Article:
Interesting opportunities and legal scenarios come from the taking of many eggs from a woman. Couples who go through in vitro fertilization often remove many eggs from the woman and use the embryos to create pregnancy and then “freeze” or “cyropreserve” the rest for future use. Several options present themselves for unused embryos, such as storing them, donating them for research or thawing them and discarding them. If a couple has stored embryos and then divorce, issues have arisen as to what should happen to the embryos that have been stored. It is thought that there are literally hundreds of thousands of stored embryos.
There is some case law out there regarding these issues but there appears to be little uniformity. Three states have passed laws touching on some of these issues. The National Conference of Commissioners on Uniform Laws proposes a model act called, “ART,” for “assisted reproductive technology.” Lawyers should educate themselves on these matters in order to assist people and open up these magnificent technologies for more use.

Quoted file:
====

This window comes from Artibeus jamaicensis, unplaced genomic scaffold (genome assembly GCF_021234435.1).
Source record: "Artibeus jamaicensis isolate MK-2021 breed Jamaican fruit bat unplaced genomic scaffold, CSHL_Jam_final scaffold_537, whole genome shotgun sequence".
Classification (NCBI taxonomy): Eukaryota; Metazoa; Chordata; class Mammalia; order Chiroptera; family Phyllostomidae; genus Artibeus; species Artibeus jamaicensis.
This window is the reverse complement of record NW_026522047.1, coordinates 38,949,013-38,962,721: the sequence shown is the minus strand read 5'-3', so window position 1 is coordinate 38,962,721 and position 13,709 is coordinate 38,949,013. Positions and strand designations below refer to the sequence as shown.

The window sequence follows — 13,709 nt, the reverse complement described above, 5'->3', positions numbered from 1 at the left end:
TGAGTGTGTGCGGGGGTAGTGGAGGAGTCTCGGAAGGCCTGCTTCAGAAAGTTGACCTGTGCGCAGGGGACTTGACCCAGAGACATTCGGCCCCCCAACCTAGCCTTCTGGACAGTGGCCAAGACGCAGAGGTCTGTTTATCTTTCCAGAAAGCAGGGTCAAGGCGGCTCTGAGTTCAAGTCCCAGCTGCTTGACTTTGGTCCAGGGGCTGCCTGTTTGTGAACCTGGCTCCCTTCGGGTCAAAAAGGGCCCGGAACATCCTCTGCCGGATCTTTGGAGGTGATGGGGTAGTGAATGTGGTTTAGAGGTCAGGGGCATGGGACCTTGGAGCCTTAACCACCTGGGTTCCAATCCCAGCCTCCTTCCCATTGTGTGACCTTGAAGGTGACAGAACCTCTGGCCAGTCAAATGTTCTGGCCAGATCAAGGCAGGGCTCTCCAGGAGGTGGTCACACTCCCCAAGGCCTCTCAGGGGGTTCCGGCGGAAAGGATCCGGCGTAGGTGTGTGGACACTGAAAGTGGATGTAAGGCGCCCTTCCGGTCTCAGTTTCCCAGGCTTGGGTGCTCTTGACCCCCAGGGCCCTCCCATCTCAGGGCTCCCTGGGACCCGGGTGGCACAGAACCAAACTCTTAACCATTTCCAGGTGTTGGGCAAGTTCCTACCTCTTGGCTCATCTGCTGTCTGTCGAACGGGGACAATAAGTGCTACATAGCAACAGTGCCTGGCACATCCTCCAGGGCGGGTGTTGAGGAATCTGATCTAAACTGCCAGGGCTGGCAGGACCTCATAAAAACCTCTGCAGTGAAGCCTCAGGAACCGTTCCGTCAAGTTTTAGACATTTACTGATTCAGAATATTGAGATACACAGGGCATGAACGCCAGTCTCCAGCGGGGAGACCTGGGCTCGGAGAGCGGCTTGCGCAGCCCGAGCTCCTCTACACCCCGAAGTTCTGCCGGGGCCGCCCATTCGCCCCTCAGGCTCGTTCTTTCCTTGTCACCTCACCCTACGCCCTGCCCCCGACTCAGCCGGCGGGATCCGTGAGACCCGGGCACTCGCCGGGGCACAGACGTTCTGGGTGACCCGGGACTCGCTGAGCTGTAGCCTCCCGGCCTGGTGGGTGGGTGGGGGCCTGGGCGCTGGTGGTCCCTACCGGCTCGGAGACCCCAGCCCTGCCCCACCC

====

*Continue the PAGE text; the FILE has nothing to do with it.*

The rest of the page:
(All material taken from the seminal publication on this topic authored by my friend Professor Charles Kindregan, Jr., and Maureen McBrien, Assisted Reproductive Technology, (ABA, 2206) which may be obtained at ababooks.org.)